Nine years after he placed the first telephone call, Alexander Graham Bell tried another experiment: he recorded his voice on a wax-covered cardboard disc on April 15, 1885, and gave it an audio signature: "Hear my voice - Alexander Graham Bell."
The flimsy disc was silent for 128 years as part of the Smithsonian Museum's collection of early recorded sound, until digital imaging, computer science, a hand-written transcript and a bit of archival detective work confirmed it as the only known recording of Bell's voice.
Carlene Stephens, curator of the Smithsonian's National Museum of American history, first saw this disc and nearly 400 other audio artifacts donated by Bell when she joined the museum in 1974, but she didn't dare play them then. "Their experimental nature and fragile condition ... made them unsuitable for playback," Stephens said by email.
"We recognized these materials were significant to the early history of sound recording, but because they were considered unplayable, we stored them away safely and hoped for the day playback technology would catch up with our interest in hearing the content," she wrote.
That day came in 2008, when Stephens learned that scientists at the Lawrence Berkeley National Laboratory in California had retrieved 10 seconds of the French folk song "Au Clair de la Lune" from a 1860 recording of sound waves made as squiggles on soot-covered paper. That was nearly two decades before Thomas Edison's oldest known playable recording, made in 1888.
If the Berkeley scientists could coax sound out of sooty paper, Stephens reckoned, perhaps they could decipher those silent records she had guarded for decades.
She contacted Carl Haber at Berkeley and Peter Alyea, a digital conversion specialist at the Library of Congress. They chose six recordings from the collection, including the one that turned out to be the Bell audio, and made ultra-high-definition three-dimensional images of them.
The Berkeley lab's scanner captures gigapixels of information, and not just width and height but the depth of the grooves, with measurements down to 100 nanometers, or 250 times smaller than the width of a human hair, Haber said by telephone.
Depth is important with these old recordings, Haber said, because a lot of the information about how it sounds is stored in the deep parts of the grooves.
"It's not necessarily a groove that wiggles from side to side, it wiggles up and down," he said. "If you just took a regular (two-dimensional) picture of it, you don't get the information you need."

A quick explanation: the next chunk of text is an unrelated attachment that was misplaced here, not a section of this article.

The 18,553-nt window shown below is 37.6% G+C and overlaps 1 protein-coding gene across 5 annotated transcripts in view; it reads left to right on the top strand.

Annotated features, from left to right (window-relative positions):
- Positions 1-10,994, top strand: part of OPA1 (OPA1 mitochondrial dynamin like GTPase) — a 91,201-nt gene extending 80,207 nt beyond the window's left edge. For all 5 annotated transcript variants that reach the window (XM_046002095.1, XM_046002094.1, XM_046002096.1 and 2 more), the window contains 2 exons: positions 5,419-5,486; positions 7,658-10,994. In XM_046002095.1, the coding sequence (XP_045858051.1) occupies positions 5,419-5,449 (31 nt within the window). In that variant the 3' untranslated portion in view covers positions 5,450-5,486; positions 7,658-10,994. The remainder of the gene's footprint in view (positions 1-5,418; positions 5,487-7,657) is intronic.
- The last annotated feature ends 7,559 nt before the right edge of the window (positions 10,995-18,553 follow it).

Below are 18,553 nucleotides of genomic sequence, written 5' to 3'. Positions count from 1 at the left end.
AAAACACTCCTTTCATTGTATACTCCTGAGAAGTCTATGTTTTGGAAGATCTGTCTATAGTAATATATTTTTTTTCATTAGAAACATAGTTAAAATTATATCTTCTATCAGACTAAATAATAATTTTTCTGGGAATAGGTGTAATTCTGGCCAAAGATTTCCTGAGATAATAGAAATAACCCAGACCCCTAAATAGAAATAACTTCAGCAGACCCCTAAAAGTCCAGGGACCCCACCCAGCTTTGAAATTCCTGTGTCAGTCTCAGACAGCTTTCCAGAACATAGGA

Haber and Berkeley colleague Earl Cornell used an algorithm to turn that image into sound, without touching the delicate disc. The system is known as IRENE/3D, short for Image, Reconstruct, Erase Noise, Etc.
Most of the recording is Bell's Scottish-accented voice saying a series of numbers, and then dollar figures, such as "three dollars and a half," "seven dollars and 29 cents" and finally, "$3,785.56."
This suggests Bell was thinking about a machine for business recording, Stephens said.
"The recording on its own is historically interesting and important," Stephens wrote. "It answers questions about Bell personally - what kind of accent did he have? (he was a Scot who lived in England, Canada and the United States) ... How did he pronounce his middle name? ('Gray-hum' not 'Gram')."
The job of authenticating the disc began with a hand-written transcript of the recording signed by Bell (online at http://newsdesk.si.edu/photos/alexander-graham-bell-transcript-voice-recording).
In 2011, Patrick Feaster, an Indiana University sound-media historian, inventoried notations on the discs and cylinders in the Smithsonian's collection. Many were scratched on wax and all but illegible, Stephens recalled.
"We then matched up one wax-and-cardboard disc, from April 15, 1885," Stephens wrote. "When we recovered sound from the recording ... the content matched the transcript word for word. It is a recording of Bell speaking."
Similar scanners are used in quality assurance for micromanufactured products such as microchips, optical components and to assure the flatness of touch screens. Dentists use them to take three-dimensional pictures of cavities to aid in making custom fillings.
The Berkeley lab has worked with the Smithsonian and the Library of Congress to learn more about the earliest audio records, some on tinfoil or even paper. And while Haber and his colleagues now know how to authenticate the recordings, they cannot do all the records that may exist.
The Northeast Document Conservation Center in Massachusetts is working with the Berkeley lab on a digital reformatting service for early audio recordings. There could be as many as 46 million of these early recordings in the United States.
The Bell recording was made at a time of creative ferment, Haber said, as Bell, Edison and others invented devices to change the way Americans communicate.
"Those guys were creating the future," Haber said.